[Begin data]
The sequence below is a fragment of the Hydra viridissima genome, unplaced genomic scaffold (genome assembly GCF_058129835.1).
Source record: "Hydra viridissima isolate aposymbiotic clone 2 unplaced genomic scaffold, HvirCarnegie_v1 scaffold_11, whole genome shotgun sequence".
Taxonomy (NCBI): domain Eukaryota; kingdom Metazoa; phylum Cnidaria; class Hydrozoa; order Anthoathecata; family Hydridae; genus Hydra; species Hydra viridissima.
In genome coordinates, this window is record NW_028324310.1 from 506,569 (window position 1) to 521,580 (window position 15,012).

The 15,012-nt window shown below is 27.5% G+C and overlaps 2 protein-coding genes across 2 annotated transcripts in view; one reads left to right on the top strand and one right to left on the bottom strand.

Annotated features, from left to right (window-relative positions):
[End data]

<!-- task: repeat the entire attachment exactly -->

The sequence below is a fragment of the Hydra viridissima genome, unplaced genomic scaffold (genome assembly GCF_058129835.1).
Source record: "Hydra viridissima isolate aposymbiotic clone 2 unplaced genomic scaffold, HvirCarnegie_v1 scaffold_11, whole genome shotgun sequence".
Taxonomy (NCBI): domain Eukaryota; kingdom Metazoa; phylum Cnidaria; class Hydrozoa; order Anthoathecata; family Hydridae; genus Hydra; species Hydra viridissima.
In genome coordinates, this window is record NW_028324310.1 from 506,569 (window position 1) to 521,580 (window position 15,012).

The 15,012-nt window shown below is 27.5% G+C and overlaps 2 protein-coding genes across 2 annotated transcripts in view; one reads left to right on the top strand and one right to left on the bottom strand.

Annotated features, from left to right (window-relative positions):